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Thread: New here and need some Flake advice.

  1. #1
    Join Date
    Jan 2019
    Posts
    2

    Default New here and need some Flake advice.

    I am doing a fiberglass dash and door panels for my project car. I am almost ready to paint, what I'm looking for is a high gloss black finish with orange flake. I want it to look black until sun or light hits it and then the orange sparkles. My question is do I mix my flake in with my black or my clear coat? Any advise is appreciated thanks.
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  2. #2
    Join Date
    Jul 2016
    Location
    Denver, CO
    Posts
    475

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    what you will want is a orange pearl midcoat over the black.

    flakes are meant to be covering the whole substrate. dont "pepper" flake it never looks good

  3. #3
    Join Date
    Nov 2005
    Location
    lower Michigan
    Posts
    19,223

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    Quote Originally Posted by Jrowe0831 View Post
    I am doing a fiberglass dash and door panels for my project car. I am almost ready to paint, what I'm looking for is a high gloss black finish with orange flake. I want it to look black until sun or light hits it and then the orange sparkles. My question is do I mix my flake in with my black or my clear coat? Any advise is appreciated thanks.
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    I've never heard of ghost flake which it sounds like what you are looking for. I agree with PainterDave. There is color shifting metal flake but it's along the lines of PPG's Harlequin or Chameleon color shifting pearls.

    I think the only way you're going to get the custom paint effect you're looking for is with an orange ghost pearl mid coat. You are going to have to do a bunch of spray out test panels to get the effect you're looking for. It's hard to get the exact effect you want because not enough pearl means you won't even see it and too much pearl will change the color of the base coat. It will take you a minimum of 5 spray out test panels with differing amounts of pearl mid coat in each test panel. That means not only how much pearl you add to the clear mid coat (like PainterDave said PPG DBC-500 is a good midcoat clear) but you will also have to keep track of how many coats of the pearl mid coat you spray on each test panel. Use a good gun, a crappy gun will make the pearl mid coat look blotchy. Keep good written records of much pearl in the mid coat and how many coats sprayed for each test panel so you can replicate that procedure later to give you the effect you're looking for.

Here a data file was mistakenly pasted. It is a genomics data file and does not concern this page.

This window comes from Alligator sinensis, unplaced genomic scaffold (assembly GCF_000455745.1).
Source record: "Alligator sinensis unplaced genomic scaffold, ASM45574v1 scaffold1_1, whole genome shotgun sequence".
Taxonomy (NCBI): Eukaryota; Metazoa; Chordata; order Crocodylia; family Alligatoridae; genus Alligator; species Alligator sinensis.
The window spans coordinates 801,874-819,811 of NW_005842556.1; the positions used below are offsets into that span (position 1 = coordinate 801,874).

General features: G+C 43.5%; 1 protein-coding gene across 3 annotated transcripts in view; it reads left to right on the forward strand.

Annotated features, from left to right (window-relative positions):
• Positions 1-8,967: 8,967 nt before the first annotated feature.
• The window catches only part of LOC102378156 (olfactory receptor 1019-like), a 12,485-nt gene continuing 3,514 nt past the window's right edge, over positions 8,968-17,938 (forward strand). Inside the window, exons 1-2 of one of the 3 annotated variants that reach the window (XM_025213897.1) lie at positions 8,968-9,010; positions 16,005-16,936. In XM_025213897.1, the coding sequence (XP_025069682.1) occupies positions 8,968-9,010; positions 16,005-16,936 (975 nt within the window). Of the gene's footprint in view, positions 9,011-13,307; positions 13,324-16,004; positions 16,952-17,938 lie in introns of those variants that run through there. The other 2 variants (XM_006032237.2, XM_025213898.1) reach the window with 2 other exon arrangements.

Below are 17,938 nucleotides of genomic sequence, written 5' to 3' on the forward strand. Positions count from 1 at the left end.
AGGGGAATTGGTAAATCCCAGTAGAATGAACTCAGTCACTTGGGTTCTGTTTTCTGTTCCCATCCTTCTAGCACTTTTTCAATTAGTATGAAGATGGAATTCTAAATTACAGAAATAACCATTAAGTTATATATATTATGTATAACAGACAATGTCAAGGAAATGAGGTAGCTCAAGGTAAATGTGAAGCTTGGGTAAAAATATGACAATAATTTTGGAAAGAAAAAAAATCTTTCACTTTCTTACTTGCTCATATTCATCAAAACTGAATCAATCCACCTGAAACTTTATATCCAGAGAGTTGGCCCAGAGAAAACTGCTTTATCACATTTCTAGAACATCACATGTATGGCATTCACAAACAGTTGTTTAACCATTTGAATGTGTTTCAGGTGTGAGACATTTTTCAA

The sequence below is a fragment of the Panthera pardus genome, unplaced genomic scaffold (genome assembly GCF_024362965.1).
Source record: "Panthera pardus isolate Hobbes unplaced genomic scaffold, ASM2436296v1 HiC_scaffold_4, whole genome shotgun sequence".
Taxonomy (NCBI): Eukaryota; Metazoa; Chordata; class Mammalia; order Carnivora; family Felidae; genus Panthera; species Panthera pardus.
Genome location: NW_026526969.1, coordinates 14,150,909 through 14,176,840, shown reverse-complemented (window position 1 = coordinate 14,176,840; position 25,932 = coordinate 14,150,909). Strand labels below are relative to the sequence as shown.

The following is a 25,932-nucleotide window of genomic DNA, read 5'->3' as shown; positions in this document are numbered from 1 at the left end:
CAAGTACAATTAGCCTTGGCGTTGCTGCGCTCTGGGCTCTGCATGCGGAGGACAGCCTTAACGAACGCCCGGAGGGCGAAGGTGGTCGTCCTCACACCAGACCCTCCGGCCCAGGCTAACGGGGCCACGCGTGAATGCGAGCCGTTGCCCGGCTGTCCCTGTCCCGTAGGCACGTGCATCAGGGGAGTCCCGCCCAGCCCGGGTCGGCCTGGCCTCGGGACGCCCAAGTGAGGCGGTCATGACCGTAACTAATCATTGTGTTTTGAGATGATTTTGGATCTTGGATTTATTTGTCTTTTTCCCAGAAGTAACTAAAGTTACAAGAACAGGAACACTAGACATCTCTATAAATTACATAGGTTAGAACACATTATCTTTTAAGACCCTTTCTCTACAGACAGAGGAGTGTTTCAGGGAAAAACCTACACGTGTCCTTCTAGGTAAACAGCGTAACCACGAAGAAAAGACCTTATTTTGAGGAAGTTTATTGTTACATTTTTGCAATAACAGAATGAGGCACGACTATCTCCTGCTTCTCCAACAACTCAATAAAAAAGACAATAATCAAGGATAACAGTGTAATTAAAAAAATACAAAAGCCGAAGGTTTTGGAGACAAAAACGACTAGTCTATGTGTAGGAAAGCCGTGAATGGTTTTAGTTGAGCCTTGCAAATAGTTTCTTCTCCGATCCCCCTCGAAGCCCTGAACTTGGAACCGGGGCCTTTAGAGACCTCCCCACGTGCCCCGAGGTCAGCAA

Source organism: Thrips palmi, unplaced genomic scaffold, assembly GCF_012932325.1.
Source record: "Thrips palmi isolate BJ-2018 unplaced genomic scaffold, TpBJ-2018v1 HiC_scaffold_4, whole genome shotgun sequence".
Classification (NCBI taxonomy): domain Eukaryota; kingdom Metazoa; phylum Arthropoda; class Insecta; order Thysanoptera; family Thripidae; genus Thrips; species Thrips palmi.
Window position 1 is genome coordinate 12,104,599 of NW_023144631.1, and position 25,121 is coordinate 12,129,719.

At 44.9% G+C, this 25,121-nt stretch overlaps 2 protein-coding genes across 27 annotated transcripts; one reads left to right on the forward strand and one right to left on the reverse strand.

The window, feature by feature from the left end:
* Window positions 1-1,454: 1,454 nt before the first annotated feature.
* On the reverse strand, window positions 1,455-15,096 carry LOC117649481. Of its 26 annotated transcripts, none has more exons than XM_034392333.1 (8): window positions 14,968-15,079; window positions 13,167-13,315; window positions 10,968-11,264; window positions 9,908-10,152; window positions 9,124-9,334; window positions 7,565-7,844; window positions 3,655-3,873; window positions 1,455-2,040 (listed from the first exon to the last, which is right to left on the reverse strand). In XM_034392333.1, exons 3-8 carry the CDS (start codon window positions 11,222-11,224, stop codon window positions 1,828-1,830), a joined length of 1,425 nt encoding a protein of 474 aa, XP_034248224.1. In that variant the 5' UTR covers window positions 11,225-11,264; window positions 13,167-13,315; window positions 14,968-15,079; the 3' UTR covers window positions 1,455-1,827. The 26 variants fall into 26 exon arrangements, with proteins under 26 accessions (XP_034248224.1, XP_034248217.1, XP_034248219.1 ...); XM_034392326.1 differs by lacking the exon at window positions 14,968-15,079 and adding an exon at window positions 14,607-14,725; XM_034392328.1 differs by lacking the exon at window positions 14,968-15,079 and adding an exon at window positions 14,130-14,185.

For those wondering -- the PPG DBC-500 mid coat is chemically the same as any regular base coat but without the color tints or optional metallics.

  4. #4
    Join Date
    Jul 2016
    Location
    Denver, CO
    Posts
    475

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    Phil nailed it, do as he says. let us know how it works out

  5. #5
    Join Date
    Mar 2016
    Posts
    374

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    When Phil and PD say to take notes - that is an understatement.

    Write down EVERYTHING on the test panels - they take a while. Write down the primer/sealer color/ BC color, # of coats of everything, relative amount of pearl/flake/candies added to amount of intercoat etc etc.

    I like to tape off my test panels in sections, then add lines of tape next to each other using either 3/4" or 1" wide tape.

    I shoot my whatever I am testing, then pull a couple of lines of tape off each section. Then after the flash time, I lay another coat down, rinse lather repeat. When I am done, I clear the whole panel. Now I can take the panel out in the sun and I have the different amount of coats right next to each other. And I write with sharpies a lot of time right on top what candy or pearl color they are.

    This way I can take the test panel out in the sun and mark off which ones have the effect or color that I am going for. Then when I am in the shop shooting under artificial lights, I can hold it up and compare - it lets me adjust from there.

    Hope that makes sense.

    Why do I do it this way? From screwing up and having to sand it all off and start over. Turns out Root Beer Brown Candy is NOT supposed to be black!

    Post photos!

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